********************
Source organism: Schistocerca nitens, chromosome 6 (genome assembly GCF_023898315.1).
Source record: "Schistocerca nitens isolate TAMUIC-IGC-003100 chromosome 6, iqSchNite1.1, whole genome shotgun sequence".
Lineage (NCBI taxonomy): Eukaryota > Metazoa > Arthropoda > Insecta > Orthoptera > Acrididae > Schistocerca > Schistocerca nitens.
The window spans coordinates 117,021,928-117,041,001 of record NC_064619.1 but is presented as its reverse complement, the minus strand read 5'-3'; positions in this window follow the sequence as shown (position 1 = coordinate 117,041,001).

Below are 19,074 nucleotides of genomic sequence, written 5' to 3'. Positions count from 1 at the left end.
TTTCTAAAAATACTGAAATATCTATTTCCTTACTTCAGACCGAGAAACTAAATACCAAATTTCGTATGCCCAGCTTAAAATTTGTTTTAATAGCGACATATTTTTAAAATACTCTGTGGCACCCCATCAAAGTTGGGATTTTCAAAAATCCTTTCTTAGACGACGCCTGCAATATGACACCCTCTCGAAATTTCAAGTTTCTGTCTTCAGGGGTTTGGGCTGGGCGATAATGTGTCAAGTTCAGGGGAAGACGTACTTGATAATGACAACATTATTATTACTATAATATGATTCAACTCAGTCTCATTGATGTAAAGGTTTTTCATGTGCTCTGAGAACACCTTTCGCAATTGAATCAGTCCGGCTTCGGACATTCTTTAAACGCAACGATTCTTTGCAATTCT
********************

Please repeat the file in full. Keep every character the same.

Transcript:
Source organism: Schistocerca nitens, chromosome 6 (genome assembly GCF_023898315.1).
Source record: "Schistocerca nitens isolate TAMUIC-IGC-003100 chromosome 6, iqSchNite1.1, whole genome shotgun sequence".
Lineage (NCBI taxonomy): Eukaryota > Metazoa > Arthropoda > Insecta > Orthoptera > Acrididae > Schistocerca > Schistocerca nitens.
The window spans coordinates 117,021,928-117,041,001 of record NC_064619.1 but is presented as its reverse complement, the minus strand read 5'-3'; positions in this window follow the sequence as shown (position 1 = coordinate 117,041,001).

Below are 19,074 nucleotides of genomic sequence, written 5' to 3'. Positions count from 1 at the left end.
TTTCTAAAAATACTGAAATATCTATTTCCTTACTTCAGACCGAGAAACTAAATACCAAATTTCGTATGCCCAGCTTAAAATTTGTTTTAATAGCGACATATTTTTAAAATACTCTGTGGCACCCCATCAAAGTTGGGATTTTCAAAAATCCTTTCTTAGACGACGCCTGCAATATGACACCCTCTCGAAATTTCAAGTTTCTGTCTTCAGGGGTTTGGGCTGGGCGATAATGTGTCAAGTTCAGGGGAAGACGTACTTGATAATGACAACATTATTATTACTATAATATGATTCAACTCAGTCTCATTGATGTAAAGGTTTTTCATGTGCTCTGAGAACACCTTTCGCAATTGAATCAGTCCGGCTTCGGACATTCTTTAAACGCAACGATTCTTTGCAATTCT